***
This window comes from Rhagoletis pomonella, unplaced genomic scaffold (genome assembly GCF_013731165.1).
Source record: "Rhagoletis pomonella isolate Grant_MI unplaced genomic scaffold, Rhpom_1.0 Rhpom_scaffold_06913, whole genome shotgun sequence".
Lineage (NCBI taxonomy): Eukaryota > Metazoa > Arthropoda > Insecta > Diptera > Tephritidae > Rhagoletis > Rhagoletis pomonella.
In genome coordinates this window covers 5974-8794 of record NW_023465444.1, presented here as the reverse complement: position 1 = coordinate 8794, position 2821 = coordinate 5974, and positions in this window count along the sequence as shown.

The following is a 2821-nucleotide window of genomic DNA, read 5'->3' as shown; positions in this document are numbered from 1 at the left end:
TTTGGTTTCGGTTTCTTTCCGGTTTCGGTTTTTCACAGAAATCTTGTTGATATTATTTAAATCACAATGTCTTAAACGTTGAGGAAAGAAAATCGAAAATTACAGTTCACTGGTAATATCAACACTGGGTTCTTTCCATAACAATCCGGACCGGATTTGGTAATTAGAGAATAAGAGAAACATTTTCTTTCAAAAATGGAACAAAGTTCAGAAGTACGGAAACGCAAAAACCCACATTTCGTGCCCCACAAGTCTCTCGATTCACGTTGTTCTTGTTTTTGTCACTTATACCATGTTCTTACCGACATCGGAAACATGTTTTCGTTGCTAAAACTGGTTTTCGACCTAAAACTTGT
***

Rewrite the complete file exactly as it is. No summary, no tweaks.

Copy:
This window comes from Rhagoletis pomonella, unplaced genomic scaffold (genome assembly GCF_013731165.1).
Source record: "Rhagoletis pomonella isolate Grant_MI unplaced genomic scaffold, Rhpom_1.0 Rhpom_scaffold_06913, whole genome shotgun sequence".
Lineage (NCBI taxonomy): Eukaryota > Metazoa > Arthropoda > Insecta > Diptera > Tephritidae > Rhagoletis > Rhagoletis pomonella.
In genome coordinates this window covers 5974-8794 of record NW_023465444.1, presented here as the reverse complement: position 1 = coordinate 8794, position 2821 = coordinate 5974, and positions in this window count along the sequence as shown.

The following is a 2821-nucleotide window of genomic DNA, read 5'->3' as shown; positions in this document are numbered from 1 at the left end:
TTTGGTTTCGGTTTCTTTCCGGTTTCGGTTTTTCACAGAAATCTTGTTGATATTATTTAAATCACAATGTCTTAAACGTTGAGGAAAGAAAATCGAAAATTACAGTTCACTGGTAATATCAACACTGGGTTCTTTCCATAACAATCCGGACCGGATTTGGTAATTAGAGAATAAGAGAAACATTTTCTTTCAAAAATGGAACAAAGTTCAGAAGTACGGAAACGCAAAAACCCACATTTCGTGCCCCACAAGTCTCTCGATTCACGTTGTTCTTGTTTTTGTCACTTATACCATGTTCTTACCGACATCGGAAACATGTTTTCGTTGCTAAAACTGGTTTTCGACCTAAAACTTGT